Trump: "Then all of a sudden, the game changed. And I had to close it down. I closed down the greatest economy ever in history. And then, I closed it down. And now we're opening it. And we saved, by the way, by closing it, we saved millions of lives. If we would have gone to herd (immunity), and we knew very little about the disease, if we would have gone herd, we would have lost millions of people. Millions of people. One person's too much. We're at 140,000 people. One person is too much. We're at 140,000. We would have lost millions of people. And those people that really understand it, really understand it, they said it's incredible, the job that we've done. "
Swan: "Who says that?"
Trump: "Again, the ban, banning China from coming in-"
Swan: "But it was already in here. It was already here. By the time you banned China, it came through Europe."
Trump: "Nobody knew the extent. Nobody knew how contagious it was."
Swan: "But the question is, Mr President, by June we knew. Things were bad. And you know, the last time I was with you was the day before your Tulsa rally. And you were saying, big huge crowd, it was indoors. These people, they listen to you."
Trump: "Excuse me, Jonathan. We had a 19,000-seat stadium. First of all we had 12,000 people, not 6000, which you reported and other people reported. But you couldn't even get in."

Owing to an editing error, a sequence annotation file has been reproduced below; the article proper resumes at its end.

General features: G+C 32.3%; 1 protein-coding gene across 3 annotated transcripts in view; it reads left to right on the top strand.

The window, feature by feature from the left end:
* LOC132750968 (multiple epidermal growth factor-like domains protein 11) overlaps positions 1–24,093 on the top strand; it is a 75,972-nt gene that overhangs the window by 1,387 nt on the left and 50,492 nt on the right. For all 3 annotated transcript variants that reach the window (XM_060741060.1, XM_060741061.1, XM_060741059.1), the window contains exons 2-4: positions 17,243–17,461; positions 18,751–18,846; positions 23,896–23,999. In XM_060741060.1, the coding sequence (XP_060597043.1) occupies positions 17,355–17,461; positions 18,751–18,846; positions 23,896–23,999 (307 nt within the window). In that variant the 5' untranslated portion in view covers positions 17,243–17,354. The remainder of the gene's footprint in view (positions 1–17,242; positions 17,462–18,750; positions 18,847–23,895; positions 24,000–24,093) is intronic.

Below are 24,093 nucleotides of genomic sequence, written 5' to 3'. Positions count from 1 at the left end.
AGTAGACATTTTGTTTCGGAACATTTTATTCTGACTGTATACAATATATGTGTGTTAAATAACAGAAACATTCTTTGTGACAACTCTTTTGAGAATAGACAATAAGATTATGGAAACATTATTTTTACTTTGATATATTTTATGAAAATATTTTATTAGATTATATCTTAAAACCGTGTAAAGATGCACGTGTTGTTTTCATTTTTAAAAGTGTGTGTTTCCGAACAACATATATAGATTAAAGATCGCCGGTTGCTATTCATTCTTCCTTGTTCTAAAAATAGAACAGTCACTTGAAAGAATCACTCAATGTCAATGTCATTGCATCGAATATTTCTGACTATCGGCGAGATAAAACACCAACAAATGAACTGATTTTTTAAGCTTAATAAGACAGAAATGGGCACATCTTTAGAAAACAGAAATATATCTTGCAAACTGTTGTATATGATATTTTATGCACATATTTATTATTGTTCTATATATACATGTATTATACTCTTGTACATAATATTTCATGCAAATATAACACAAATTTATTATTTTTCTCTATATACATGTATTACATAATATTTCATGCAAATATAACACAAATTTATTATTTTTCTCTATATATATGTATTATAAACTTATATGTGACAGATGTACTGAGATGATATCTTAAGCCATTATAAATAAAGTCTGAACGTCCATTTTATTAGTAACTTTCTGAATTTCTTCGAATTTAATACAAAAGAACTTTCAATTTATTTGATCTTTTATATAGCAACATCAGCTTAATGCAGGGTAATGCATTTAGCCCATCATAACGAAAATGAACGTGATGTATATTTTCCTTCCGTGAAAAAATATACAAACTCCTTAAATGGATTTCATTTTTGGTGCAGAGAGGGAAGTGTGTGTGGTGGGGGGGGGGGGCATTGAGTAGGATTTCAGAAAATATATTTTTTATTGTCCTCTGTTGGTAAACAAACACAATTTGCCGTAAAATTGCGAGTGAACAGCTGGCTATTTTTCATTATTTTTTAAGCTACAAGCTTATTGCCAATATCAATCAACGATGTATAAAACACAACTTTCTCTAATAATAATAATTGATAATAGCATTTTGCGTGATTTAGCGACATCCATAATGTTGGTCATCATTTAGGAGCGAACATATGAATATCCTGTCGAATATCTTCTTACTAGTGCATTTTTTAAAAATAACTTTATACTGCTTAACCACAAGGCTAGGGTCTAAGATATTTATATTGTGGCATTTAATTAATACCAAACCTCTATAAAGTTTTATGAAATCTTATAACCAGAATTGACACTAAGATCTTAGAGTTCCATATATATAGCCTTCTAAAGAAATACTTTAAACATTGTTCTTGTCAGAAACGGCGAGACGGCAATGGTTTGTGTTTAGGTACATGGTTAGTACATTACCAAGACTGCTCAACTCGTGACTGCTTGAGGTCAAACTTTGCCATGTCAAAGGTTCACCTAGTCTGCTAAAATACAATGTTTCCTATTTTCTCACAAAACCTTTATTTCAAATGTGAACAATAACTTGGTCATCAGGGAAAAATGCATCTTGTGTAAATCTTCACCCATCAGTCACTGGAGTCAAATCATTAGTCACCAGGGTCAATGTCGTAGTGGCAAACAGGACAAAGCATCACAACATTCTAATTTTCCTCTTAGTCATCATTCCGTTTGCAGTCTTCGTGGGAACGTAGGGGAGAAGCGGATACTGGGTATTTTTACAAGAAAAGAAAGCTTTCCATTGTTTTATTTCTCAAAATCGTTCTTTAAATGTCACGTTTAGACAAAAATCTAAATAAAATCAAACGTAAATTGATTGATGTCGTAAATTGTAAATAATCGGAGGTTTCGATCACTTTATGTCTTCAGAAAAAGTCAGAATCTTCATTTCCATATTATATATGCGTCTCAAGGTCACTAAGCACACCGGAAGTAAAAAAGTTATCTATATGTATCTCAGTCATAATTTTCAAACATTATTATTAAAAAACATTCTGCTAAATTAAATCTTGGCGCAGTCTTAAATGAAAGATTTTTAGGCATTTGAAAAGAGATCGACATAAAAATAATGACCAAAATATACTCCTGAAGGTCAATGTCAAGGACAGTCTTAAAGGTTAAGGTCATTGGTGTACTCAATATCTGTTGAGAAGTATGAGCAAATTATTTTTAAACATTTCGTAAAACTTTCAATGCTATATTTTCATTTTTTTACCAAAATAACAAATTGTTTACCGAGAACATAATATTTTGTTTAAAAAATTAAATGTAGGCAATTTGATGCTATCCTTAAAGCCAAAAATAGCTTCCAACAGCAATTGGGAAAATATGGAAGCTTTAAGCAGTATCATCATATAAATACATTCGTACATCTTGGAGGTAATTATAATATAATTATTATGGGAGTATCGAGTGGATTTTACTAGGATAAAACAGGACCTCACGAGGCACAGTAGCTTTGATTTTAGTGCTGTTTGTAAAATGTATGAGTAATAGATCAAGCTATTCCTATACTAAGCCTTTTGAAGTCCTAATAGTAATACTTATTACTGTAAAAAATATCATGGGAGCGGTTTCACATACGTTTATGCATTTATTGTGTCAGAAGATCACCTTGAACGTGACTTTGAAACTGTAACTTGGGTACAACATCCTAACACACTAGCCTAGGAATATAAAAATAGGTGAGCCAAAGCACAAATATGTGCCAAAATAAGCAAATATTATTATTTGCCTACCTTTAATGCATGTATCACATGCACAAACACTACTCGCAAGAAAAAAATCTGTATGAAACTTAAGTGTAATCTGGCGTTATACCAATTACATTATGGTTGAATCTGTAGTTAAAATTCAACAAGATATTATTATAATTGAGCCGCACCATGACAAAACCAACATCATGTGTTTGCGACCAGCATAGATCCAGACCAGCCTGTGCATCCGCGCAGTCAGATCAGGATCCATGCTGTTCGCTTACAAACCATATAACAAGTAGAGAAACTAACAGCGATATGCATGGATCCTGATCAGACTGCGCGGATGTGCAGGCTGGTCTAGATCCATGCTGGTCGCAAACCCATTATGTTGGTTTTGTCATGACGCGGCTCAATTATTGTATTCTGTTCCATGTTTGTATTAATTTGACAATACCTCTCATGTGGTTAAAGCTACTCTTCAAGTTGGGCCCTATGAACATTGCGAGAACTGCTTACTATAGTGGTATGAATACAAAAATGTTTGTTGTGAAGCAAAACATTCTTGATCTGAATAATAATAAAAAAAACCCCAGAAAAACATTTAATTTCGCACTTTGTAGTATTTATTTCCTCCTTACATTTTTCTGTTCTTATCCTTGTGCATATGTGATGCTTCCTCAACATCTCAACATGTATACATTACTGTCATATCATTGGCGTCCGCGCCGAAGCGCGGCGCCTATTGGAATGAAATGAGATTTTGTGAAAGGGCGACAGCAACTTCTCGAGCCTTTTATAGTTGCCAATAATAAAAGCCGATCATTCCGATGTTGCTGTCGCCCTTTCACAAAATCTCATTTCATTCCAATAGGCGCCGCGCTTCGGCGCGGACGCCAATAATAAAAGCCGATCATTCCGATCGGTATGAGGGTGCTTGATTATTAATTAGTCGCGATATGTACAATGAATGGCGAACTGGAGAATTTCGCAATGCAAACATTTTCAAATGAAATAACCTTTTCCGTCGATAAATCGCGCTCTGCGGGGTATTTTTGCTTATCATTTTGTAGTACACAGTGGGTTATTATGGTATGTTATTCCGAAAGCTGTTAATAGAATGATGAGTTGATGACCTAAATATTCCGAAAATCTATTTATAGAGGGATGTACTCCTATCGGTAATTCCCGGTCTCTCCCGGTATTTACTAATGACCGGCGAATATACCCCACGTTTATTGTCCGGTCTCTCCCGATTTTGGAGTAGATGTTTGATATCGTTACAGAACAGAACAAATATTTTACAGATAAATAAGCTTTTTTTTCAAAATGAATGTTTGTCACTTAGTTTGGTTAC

Swan: "Why would you have wanted that?"
Trump: "You had 120 Black Lives Matter people there."
Swan: "I understand, but why would you have wanted a huge crowd?"
Trump: "Excuse me, wait. And Tulsa – well, because that area was a very good area at the time."
Trump went on to talk a fair bit more about his crowd size, along with the rally's record-breaking TV ratings on Fox News.
Swan: "I think you misunderstand me. I'm not criticising your ability to draw a crowd. Are you kidding me? I've covered you for five years, you draw massive crowds, you get huge ratings. I'm asking about the public health."
Trump: "I cancelled another one. We were going to have a great crowd in New Hampshire, and I cancelled it for the same reason."
Swan: "I've covered you for a long time. I've gone to your rallies, I've talked to your people. They love you, they listen to you, they listen to every word you say. They hang on to your every word. They don't listen to me, or the media, or Fauci, they think we're fake news. They want to get their advice from you. And so when they hear you say, 'Everything's under control, don't worry about wearing masks,' these are people – many of them are older people, Mr President. It's giving them a false sense of security."
Trump: "Well what's your definition of control? Under the circumstances, right now, I think it's under control."
Swan: "How? 1000 are dying a day."
Trump: "They are dying, that's true. And it is what it is. But that doesn't mean we aren't doing everything we can. It's under control as much as you can control it. This is a horrible plague that beset us."